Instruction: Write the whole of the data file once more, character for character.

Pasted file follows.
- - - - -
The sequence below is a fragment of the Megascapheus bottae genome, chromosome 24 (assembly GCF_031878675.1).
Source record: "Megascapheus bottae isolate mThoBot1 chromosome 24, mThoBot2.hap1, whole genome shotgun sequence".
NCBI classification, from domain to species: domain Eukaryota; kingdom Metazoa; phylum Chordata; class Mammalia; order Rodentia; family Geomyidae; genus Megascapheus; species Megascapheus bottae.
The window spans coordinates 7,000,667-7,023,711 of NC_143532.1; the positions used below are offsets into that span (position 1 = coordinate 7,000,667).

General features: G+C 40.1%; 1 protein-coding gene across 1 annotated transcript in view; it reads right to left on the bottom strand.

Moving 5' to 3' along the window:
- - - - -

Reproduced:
The sequence below is a fragment of the Megascapheus bottae genome, chromosome 24 (assembly GCF_031878675.1).
Source record: "Megascapheus bottae isolate mThoBot1 chromosome 24, mThoBot2.hap1, whole genome shotgun sequence".
NCBI classification, from domain to species: domain Eukaryota; kingdom Metazoa; phylum Chordata; class Mammalia; order Rodentia; family Geomyidae; genus Megascapheus; species Megascapheus bottae.
The window spans coordinates 7,000,667-7,023,711 of NC_143532.1; the positions used below are offsets into that span (position 1 = coordinate 7,000,667).

General features: G+C 40.1%; 1 protein-coding gene across 1 annotated transcript in view; it reads right to left on the bottom strand.

Moving 5' to 3' along the window: